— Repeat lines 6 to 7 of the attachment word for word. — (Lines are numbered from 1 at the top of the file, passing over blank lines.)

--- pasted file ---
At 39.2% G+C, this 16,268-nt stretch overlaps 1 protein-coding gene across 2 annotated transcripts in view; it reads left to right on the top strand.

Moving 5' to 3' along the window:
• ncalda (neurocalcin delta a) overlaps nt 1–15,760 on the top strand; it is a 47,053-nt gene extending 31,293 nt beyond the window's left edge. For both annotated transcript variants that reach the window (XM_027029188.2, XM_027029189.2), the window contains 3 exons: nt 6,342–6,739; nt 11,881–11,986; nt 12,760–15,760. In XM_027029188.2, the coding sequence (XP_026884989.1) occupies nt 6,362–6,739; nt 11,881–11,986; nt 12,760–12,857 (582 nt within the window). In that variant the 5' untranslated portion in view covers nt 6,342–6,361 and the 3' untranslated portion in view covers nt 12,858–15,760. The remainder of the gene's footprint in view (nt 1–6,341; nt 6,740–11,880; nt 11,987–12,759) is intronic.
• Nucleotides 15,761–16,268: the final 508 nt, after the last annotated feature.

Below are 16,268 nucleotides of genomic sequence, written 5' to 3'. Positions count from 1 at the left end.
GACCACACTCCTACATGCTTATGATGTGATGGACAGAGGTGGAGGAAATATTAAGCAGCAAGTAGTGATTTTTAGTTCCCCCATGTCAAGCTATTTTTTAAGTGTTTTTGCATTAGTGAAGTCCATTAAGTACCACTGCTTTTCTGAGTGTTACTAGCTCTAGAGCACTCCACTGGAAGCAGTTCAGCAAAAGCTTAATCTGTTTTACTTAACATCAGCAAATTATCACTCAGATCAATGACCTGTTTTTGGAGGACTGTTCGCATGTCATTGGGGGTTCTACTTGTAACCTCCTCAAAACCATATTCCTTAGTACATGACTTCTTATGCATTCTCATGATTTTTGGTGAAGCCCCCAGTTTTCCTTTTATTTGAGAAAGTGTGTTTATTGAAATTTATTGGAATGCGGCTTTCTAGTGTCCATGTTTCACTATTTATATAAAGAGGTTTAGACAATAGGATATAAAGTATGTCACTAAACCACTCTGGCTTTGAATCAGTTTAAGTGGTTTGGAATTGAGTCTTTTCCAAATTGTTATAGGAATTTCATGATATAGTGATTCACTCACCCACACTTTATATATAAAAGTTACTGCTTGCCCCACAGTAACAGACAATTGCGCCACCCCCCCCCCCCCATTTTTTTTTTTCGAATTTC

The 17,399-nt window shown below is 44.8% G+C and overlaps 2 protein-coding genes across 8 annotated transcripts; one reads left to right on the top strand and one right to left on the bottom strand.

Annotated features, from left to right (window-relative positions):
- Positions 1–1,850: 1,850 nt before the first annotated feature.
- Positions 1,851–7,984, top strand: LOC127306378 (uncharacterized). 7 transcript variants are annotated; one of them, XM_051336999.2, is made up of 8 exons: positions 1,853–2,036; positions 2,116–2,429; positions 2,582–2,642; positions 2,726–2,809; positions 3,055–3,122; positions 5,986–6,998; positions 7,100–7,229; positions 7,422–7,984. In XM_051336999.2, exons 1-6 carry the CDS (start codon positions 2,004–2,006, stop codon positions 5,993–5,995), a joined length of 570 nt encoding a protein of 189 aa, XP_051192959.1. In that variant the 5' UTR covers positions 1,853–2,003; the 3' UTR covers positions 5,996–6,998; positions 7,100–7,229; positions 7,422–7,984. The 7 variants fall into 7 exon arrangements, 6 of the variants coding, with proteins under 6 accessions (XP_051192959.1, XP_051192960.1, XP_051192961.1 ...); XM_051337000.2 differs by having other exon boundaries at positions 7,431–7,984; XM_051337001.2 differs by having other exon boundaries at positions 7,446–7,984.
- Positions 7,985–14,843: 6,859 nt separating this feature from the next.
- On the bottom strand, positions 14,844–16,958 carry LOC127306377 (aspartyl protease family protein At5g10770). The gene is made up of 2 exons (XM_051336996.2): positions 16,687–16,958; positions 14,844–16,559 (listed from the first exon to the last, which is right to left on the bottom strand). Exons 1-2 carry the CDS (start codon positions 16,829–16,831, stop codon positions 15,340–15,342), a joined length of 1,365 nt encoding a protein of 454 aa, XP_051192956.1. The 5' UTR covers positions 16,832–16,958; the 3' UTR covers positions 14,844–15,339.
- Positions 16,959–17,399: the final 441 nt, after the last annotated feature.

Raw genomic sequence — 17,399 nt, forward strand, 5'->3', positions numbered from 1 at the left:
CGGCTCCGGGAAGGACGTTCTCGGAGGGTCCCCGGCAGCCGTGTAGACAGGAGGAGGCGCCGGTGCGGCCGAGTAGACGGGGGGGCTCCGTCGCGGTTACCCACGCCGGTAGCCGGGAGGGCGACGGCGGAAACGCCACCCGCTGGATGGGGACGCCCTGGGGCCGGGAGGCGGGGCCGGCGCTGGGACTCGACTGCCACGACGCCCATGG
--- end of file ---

GACCACACTCCTACATGCTTATGATGTGATGGACAGAGGTGGAGGAAATATTAAGCAGCAAGTAGTGATTTTTAGTTCCCCCATGTCAAGCTATTTTTTAAGTGTTTTTGCATTAGTGAAGTCCATTAAGTACCACTGCTTTTCTGAGTGTTACTAGCTCTAGAGCACTCCACTGGAAGCAGTTCAGCAAAAGCTTAATCTGTTTTACTTAACATCAGCAAATTATCACTCAGATCAATGACCTGTTTTTGGAGGACTGTTCGCATGTCATTGGGGGTTCTACTTGTAACCTCCTCAAAACCATATTCCTTAGTACATGACTTCTTATGCATTCTCATGATTTTTGGTGAAGCCCCCAGTTTTCCTTTTATTTGAGAAAGTGTGTTTATTGAAATTTATTGGAATGCGGCTTTCTAGTGTCCATGTTTCACTATTTATATAAAGAGGTTTAGACAATAGGATATAAAGTATGTCACTAAACCACTCTGGCTTTGAATCAGTTTAAGTGGTTTGGAATTGAGTCTTTTCCAAATTGTTATAGGAATTTCATGATATAGTGATTCACTCACCCACACTTTATATATAAAAGTTACTGCTTGCCCCACAGTAACAGACAATTGCGCCACCCCCCCCCCCCCATTTTTTTTTTTCGAATTTC

The 17,399-nt window shown below is 44.8% G+C and overlaps 2 protein-coding genes across 8 annotated transcripts; one reads left to right on the top strand and one right to left on the bottom strand.